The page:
Live Nation Entertainment has taken exclusive control in the ticketing industry with its subsidiary Ticketmaster, allowing the pair to act as venue operators, promoters, and a ticket marketplace simultaneously. Now, a state lawmaker in California is aiming to give fans more choices when purchasing tickets online.

The Assembly bill was introduced by California State Representative Buffy Wicks (D-Oakland), Politico reported. Wicks said the bill would not only lift restrictions on reselling tickets, but also give fans the ability to browse tickets from various companies — not just Ticketmaster — similar to the operation of sites like Kayak or

The bill is directed towards Live Nation and Ticketmaster, specifically after Taylor Swift’s Eras Tour fiasco. During the “Cruel Summer” singer’s tour presale, fans faced error codes, hours-long queues, and exorbitant ticket prices, while millions of Swifties left the sale empty-handed. The incident, now known as “The Great War,” sparked an investigation into Live Nation and Ticketmaster’s 2010 merger by the Department of Justice.

TFL and ATBS for ticketing professionals

“We want to make sure that we have competition and choice for consumers so we don’t end up with situations like the Taylor Swift concerts — like ‘Lord of the Flies’ attempts to get tickets,” Wicks told the publication.

| READ: Live Nation Highlights Stranglehold on Industry With Record-Breaking 2023 Earnings |

While Wicks is among one of the more powerful lawmakers in Sacramento — focusing on various public health/safety, working families, and homelessness legislation — Live Nation has deep roots in the community. The company, based in Beverly Hills, owns and operates over 20 venues in the Golden State, including Sacramento’s Punch Line Comedy Club and Ace of Spades.

One particular opponent of Wicks’ bill is Live Nation’s executive vice president of corporate and regulatory affairs Dan Wall. The antitrust czar recently spoke-out about the industry in a Live Nation op-ed dubbed “The Truth About Ticket Prices,” hitting back against assumptions that his company has anything to do with surging ticket prices.

Wall said Wicks’ bill would benefit resellers rather than consumers.

“When we and others who have a true stake in producing events — like artists, teams, and venues — explain the real effect of these bills, and how they mainly promote ticket scalping, legislators figure out on their own that they aren’t good for consumers,” Wall said in a statement.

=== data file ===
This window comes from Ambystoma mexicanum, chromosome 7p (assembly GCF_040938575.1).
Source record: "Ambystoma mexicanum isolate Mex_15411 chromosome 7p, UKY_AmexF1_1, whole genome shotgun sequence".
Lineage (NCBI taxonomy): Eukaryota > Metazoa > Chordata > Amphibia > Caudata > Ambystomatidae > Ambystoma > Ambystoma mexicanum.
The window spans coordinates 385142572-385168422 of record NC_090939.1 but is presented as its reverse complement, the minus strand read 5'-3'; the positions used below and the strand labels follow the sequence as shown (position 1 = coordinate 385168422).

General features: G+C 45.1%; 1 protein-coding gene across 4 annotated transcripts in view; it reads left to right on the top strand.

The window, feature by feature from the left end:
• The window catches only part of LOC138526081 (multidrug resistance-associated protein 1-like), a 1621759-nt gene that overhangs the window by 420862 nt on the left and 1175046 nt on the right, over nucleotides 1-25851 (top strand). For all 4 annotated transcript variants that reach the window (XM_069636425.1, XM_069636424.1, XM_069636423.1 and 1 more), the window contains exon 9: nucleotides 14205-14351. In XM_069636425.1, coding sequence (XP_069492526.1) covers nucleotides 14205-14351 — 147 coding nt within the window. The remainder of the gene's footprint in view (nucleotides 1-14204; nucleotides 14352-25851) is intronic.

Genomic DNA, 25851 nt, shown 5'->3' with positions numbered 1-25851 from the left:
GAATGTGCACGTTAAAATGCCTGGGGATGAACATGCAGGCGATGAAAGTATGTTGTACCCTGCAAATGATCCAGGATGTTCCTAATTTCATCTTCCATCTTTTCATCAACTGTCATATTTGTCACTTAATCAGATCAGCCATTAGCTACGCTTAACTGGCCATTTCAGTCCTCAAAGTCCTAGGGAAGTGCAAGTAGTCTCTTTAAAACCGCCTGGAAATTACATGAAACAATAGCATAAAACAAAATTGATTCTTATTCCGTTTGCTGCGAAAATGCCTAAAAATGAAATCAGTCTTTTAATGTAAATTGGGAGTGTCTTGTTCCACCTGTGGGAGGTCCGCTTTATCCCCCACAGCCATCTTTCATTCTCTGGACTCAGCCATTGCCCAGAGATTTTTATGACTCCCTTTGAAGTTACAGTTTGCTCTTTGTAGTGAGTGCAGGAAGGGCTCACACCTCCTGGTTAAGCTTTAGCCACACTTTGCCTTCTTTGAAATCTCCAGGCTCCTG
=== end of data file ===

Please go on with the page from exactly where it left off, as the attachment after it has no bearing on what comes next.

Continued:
Learn more about the Insomniac web browser, designed for ticket resale professionals

| READ: Pascrell Shares Explosive Ticketmaster Report Alleging Abuses

Wicks’ bill follows news of longtime Ticketmaster/Live Nation critic Rep. Bill Pascrell (D-NJ) sharing an “explosive” previously suppressed study of the entertainment giant’s business practices, originally filed as part of a lawsuit against Live Nation in 2019. The report, Pascrell says, details “rampant corrupt and abusive practices by the Live Nation-Ticketmaster monopoly.”

“This secret report about the Live Nation-Ticketmaster monopoly exposes yet more evidence of the corruption and abuses of live event ticketing in America,” Congressman Pascrell said. “Whether it is fans of Taylor Swift or countless other performers, the abuses of this monopoly have harmed tens of millions of Americans who are fed up with endless fees and ticket schemes.”

Currently, Pascrell is fighting for the passage of the BOSS and SWIFT Act in an effort to reform the live event ticketing industry on both the primary and secondary sides of the business. He’s not alone, either; Sen. Amy Klobuchar (D-MN) has been very vocal about Live Nation and Ticketmaster’s partnership,

Fans and artists have also been outspoken regarding the ticketing giant. This week, Kid Rock called the pair a “monopoly” and said he’s urged legislators in Tennessee to reign-in Ticketmaster. Additionally, as a part of Fan Fairness Coalition’s “The Monopoly” campaign, live eventgoers have sent out more than 72,000 letters to Congress, calling for the merger to be broken-up.